That’s not to say there aren’t companies doing a great job of moving up the maturity curve. These companies look at every one of their employees’ roles, identify the needs of those roles, and define competencies and skills against those needs. From there, learning modalities are designed and the content of them is customized to fit a particular role. “Companies who are doing this fall somewhere in the middle of the maturity scale. As a rough guess, I would estimate that’s about 20 percent of all companies,” says Jespersen. If Jespersen’s guess falls even in the right ballpark, that’s still a lot of companies who are only training out of necessity, not for proactive reasons that benefit the entire company.

So, what’s stopping companies from reaching stage five of food safety training and education maturity? In three words: many different factors. Included in them are manpower, turnover, time, and self-awareness. There are many roles to fill and many roles with high turnover. Proper training and education takes time, often, more time than workers spend in their roles.

Further, to attain a high level of maturity, you must be self-policing and realize the need internally, rather than relying on outside forces (e.g. customers and regulators) to initiate the need for training and education. “When it comes to learning, it goes the same way and for companies in the earlier stages of maturity; it's about reacting to regulatory or external events,” says Jespersen. “Middle maturity will more likely influence role-specific competencies in companies taking the time to execute internally. From there, you get into self-directed work coming as a direct result of training.”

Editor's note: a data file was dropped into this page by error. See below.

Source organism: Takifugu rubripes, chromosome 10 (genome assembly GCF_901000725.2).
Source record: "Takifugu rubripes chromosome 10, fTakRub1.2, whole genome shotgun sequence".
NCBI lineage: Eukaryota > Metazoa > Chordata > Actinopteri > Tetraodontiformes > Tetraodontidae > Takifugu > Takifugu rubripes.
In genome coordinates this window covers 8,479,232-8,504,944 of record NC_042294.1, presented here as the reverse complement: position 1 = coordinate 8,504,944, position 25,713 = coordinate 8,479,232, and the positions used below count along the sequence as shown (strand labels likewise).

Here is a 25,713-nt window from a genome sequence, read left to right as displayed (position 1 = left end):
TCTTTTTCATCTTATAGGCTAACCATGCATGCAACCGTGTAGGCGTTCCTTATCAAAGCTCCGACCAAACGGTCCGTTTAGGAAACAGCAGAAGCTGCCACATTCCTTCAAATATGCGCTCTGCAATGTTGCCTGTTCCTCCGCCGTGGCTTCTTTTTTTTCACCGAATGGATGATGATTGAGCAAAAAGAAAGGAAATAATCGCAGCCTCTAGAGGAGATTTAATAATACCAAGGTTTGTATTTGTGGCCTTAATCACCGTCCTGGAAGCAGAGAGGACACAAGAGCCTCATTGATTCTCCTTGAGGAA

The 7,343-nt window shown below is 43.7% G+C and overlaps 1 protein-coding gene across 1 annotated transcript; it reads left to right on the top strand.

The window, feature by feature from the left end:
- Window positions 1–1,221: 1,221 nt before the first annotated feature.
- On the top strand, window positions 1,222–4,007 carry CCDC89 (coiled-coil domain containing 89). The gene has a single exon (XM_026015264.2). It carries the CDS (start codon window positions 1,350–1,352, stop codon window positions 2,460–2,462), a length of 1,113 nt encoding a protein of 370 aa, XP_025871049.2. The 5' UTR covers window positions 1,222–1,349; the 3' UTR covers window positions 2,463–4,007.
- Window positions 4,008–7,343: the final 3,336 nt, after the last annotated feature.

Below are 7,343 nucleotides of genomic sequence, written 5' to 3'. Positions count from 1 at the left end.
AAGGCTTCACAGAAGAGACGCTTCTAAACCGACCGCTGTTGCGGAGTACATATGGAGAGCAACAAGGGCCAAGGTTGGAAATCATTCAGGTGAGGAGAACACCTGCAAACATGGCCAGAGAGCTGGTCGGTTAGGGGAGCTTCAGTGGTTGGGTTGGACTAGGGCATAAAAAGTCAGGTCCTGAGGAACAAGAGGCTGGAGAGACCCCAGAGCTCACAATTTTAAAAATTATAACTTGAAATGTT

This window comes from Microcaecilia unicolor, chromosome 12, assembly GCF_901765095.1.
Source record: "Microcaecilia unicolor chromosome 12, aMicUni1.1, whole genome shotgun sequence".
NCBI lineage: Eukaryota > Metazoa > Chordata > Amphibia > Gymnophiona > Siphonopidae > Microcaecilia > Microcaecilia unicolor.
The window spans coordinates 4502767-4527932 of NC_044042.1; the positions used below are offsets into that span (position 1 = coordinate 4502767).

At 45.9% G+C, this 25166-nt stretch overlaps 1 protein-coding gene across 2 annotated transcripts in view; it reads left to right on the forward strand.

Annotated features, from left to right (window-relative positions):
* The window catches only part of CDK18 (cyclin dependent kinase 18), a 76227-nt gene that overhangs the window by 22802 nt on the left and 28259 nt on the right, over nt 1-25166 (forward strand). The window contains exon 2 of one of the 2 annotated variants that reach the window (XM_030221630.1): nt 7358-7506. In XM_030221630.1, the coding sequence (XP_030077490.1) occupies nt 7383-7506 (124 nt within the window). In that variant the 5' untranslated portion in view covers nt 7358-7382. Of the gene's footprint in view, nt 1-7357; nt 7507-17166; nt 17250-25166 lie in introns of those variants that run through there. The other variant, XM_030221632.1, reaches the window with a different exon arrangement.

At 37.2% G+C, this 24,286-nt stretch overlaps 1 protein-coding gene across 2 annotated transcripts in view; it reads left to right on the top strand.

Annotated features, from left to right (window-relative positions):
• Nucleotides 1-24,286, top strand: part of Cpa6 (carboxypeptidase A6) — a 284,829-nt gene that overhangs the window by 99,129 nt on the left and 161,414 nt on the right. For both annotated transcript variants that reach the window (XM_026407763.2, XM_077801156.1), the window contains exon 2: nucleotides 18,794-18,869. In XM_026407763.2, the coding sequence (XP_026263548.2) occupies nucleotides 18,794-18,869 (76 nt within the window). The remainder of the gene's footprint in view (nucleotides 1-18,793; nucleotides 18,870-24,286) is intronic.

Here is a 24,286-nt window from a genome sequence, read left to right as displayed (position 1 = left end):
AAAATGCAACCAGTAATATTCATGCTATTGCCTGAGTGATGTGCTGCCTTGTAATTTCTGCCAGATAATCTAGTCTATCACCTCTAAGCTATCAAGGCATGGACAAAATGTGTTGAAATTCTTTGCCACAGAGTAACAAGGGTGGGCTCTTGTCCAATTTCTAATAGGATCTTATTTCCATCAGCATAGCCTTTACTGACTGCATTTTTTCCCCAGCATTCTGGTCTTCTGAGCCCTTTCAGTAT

Another issue stopping food companies from reaching food safety training and education maturity is speaking a common language. This is not a lost-in-translation-from-English-to-Spanish sense (although, language barriers can be problematic). Instead, it’s that those designing food safety education programs aren’t effectively communicating to those learning them. “This is something we have struggled with for years,” says Jespersen. “I have yet to find any technical professional that can effectively communicate consistently between company leaders and entry-level workers.” A possible solution to this idea might be a change of the guard in those who are designing learning modules, reevaluating what makes those modules relevant, and customizing it to fit those learning it and applying what was taught.

About Lone Jespersen
Lone JespersenLone Jespersen, M. Sc. Food Science, is the Principal of Cultivate Food Safety, an organization dedicated to the pursuit of creating culture-enable success for food processors and manufacturers. Jespersen holds several food industry certifications, including a Six Sigma Black Belt and is a Third-Party Auditor for BRC Global Standard for Food Safety Issue 7. Prior to founding Cultivate Food Safety, Jespersen held several roles over the last decade with Maple Leaf Foods, including Director of Six Sigma, Director of Food Safety Strategy, and Director of Food Safety and Operations Learning. Jespersen can be reached via email at